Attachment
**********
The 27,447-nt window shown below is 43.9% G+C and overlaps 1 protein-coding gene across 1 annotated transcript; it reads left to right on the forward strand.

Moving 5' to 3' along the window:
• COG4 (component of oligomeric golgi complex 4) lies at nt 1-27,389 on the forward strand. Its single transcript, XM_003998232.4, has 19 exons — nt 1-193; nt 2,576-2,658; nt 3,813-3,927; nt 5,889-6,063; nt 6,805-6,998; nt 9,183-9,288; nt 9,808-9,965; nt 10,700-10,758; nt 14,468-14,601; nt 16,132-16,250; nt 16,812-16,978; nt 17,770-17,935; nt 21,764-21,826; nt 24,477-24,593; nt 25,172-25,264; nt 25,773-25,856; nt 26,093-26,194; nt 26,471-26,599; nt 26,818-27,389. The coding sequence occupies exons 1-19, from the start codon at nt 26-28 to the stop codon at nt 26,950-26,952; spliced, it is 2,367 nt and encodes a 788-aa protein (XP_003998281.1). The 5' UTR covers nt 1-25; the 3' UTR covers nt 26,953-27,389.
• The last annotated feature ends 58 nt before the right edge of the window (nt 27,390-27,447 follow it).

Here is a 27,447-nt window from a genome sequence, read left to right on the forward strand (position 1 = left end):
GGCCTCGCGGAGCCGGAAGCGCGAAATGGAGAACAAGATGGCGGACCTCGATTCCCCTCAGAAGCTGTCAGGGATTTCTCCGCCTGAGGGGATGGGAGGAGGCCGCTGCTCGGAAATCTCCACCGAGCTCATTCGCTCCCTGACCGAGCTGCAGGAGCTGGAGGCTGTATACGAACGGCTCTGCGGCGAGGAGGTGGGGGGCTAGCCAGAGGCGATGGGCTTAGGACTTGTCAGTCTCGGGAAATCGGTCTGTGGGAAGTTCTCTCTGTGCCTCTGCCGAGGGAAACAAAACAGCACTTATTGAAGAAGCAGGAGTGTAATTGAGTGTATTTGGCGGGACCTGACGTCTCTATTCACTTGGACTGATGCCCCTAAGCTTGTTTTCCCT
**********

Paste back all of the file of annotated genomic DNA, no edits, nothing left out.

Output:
The 27,447-nt window shown below is 43.9% G+C and overlaps 1 protein-coding gene across 1 annotated transcript; it reads left to right on the forward strand.

Moving 5' to 3' along the window:
• COG4 (component of oligomeric golgi complex 4) lies at nt 1-27,389 on the forward strand. Its single transcript, XM_003998232.4, has 19 exons — nt 1-193; nt 2,576-2,658; nt 3,813-3,927; nt 5,889-6,063; nt 6,805-6,998; nt 9,183-9,288; nt 9,808-9,965; nt 10,700-10,758; nt 14,468-14,601; nt 16,132-16,250; nt 16,812-16,978; nt 17,770-17,935; nt 21,764-21,826; nt 24,477-24,593; nt 25,172-25,264; nt 25,773-25,856; nt 26,093-26,194; nt 26,471-26,599; nt 26,818-27,389. The coding sequence occupies exons 1-19, from the start codon at nt 26-28 to the stop codon at nt 26,950-26,952; spliced, it is 2,367 nt and encodes a 788-aa protein (XP_003998281.1). The 5' UTR covers nt 1-25; the 3' UTR covers nt 26,953-27,389.
• The last annotated feature ends 58 nt before the right edge of the window (nt 27,390-27,447 follow it).

Here is a 27,447-nt window from a genome sequence, read left to right on the forward strand (position 1 = left end):
GGCCTCGCGGAGCCGGAAGCGCGAAATGGAGAACAAGATGGCGGACCTCGATTCCCCTCAGAAGCTGTCAGGGATTTCTCCGCCTGAGGGGATGGGAGGAGGCCGCTGCTCGGAAATCTCCACCGAGCTCATTCGCTCCCTGACCGAGCTGCAGGAGCTGGAGGCTGTATACGAACGGCTCTGCGGCGAGGAGGTGGGGGGCTAGCCAGAGGCGATGGGCTTAGGACTTGTCAGTCTCGGGAAATCGGTCTGTGGGAAGTTCTCTCTGTGCCTCTGCCGAGGGAAACAAAACAGCACTTATTGAAGAAGCAGGAGTGTAATTGAGTGTATTTGGCGGGACCTGACGTCTCTATTCACTTGGACTGATGCCCCTAAGCTTGTTTTCCCT